Friday, August 7, 2009
Joinery has been done, now it's time for this box to get some grooves. Dry assemble the box then flatten the bottom (and top if desired) before you get to the shaper/router table. The dovetails didn't happen to line up very well for me so I had to use the "double stop drop" method. I used to cut my joinery more based on the grooves that were going in, that was at MCTC where we used an overhead router for stopped grooves. I really did not like that machine so I tried very hard not to use it. I found that the normal table is much more comfortable for me.
Grooves acomplished. The bottom will trap the bottom panel and the top one is for the sliding lid.
This is where I have gotten very frustrated... I lack a router bit that I need to make the bottom panel. It's not just any bit though, I need a straight bit modified. I visited a couple places that said they wont do it and was refurred to one who would. The problem is I haven't heard anything from him in at least 2 weeks >:( I emailed him again, gave him a call and left a message. Nothing. So I "stalled" on the box for a couple very frustrating days. Nothing like being helpless to work due to poor customer service.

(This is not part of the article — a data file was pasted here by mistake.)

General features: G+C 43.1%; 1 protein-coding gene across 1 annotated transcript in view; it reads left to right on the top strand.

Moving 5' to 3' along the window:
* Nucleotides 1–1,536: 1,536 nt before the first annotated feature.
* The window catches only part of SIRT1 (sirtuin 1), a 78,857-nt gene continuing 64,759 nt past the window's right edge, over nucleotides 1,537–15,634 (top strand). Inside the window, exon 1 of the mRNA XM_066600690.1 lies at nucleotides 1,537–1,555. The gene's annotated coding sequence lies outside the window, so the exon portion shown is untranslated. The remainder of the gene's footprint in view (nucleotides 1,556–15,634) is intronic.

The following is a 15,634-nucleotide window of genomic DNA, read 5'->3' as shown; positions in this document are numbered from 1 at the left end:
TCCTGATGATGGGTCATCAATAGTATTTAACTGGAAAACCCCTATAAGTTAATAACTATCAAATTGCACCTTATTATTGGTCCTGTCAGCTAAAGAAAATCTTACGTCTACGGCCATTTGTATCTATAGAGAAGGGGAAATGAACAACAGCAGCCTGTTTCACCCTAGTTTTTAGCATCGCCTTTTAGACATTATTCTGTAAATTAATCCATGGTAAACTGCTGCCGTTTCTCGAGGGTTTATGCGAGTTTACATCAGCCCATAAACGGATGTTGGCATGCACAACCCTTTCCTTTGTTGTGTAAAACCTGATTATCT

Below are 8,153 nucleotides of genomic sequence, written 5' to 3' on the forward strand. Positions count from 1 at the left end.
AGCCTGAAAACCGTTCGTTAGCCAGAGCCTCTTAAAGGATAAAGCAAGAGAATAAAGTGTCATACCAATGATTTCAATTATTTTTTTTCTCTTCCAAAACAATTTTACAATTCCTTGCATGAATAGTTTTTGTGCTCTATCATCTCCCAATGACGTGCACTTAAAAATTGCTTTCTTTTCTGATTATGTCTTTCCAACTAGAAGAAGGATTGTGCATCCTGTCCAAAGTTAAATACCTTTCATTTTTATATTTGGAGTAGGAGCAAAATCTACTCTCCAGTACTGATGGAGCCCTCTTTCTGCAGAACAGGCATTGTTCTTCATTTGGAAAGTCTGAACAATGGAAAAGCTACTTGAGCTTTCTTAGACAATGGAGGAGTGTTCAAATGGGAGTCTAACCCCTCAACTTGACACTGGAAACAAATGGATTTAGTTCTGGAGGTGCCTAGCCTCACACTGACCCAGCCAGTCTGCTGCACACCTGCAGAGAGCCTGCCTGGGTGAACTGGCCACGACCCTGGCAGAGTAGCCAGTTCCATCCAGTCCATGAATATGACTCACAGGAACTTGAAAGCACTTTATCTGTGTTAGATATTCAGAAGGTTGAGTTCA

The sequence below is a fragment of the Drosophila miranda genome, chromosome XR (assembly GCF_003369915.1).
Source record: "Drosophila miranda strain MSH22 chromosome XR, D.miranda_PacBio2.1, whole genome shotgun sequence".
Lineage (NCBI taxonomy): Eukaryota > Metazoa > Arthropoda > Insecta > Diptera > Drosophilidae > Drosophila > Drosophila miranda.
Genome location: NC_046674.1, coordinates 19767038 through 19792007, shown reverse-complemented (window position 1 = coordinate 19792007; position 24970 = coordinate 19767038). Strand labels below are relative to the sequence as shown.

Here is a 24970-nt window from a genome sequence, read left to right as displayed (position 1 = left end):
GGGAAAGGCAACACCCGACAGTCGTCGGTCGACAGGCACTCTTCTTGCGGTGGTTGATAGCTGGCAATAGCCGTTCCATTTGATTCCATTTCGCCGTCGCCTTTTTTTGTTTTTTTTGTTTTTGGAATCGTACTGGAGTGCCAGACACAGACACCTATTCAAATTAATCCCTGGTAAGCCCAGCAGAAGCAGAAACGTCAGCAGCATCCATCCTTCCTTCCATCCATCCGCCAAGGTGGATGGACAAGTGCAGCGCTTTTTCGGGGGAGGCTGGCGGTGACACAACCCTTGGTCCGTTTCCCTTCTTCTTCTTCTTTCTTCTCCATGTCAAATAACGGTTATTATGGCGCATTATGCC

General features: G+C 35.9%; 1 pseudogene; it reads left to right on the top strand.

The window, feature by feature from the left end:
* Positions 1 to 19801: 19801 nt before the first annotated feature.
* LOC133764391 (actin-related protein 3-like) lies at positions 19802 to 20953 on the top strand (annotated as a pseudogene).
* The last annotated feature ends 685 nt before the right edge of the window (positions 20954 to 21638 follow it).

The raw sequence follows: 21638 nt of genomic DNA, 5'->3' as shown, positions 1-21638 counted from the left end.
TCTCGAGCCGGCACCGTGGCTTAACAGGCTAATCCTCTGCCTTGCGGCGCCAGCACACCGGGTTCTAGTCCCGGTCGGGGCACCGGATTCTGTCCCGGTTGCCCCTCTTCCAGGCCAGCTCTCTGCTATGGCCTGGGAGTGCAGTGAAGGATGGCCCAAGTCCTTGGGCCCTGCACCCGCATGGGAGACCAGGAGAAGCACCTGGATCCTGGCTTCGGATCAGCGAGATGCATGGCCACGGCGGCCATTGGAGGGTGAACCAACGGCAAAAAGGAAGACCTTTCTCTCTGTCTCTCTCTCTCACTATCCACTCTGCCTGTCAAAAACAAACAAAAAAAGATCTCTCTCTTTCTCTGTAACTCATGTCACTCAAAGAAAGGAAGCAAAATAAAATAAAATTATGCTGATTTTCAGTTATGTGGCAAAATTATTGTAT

Before all that I found a little piece of Sycamore that I hope will work for the bottom panel and lid panel. It has colors that range from a bit "dirty" cream to pinks.
Still stuck without that router bit and I'm getting stir-crazy and about ready to start punching myself in the face for fun. So I decided to work on the lid frame. I normally don't like to do something like this until the box (or what ever) is assembled. But, listen up Craig, I left myself extra breathing room in the demesions of the lid ;).
So here using the band saw with that new bi-metal blade to cut the open mortise.
And here are the tennons after shoulder cuts on the table saw and lots of test cuts to get a close fit off the saw. You can see the the blade is cutting pretty clean though all those little teeth cause more heat so I'm getting some burn marks.
This frame has three different sized parts so I needed to take extra care not to cut the right piece the wrong size!
After a little bit of fitting, here is the rough frame dry fit. I don't really know the size of the tenon, I didn't really measure. I just drew marks that looked good to me but I think it's somewhere around 1/8" thick, more little joints!
Well, I'm still stuck without a bit... waiting, I'm sick of waiting!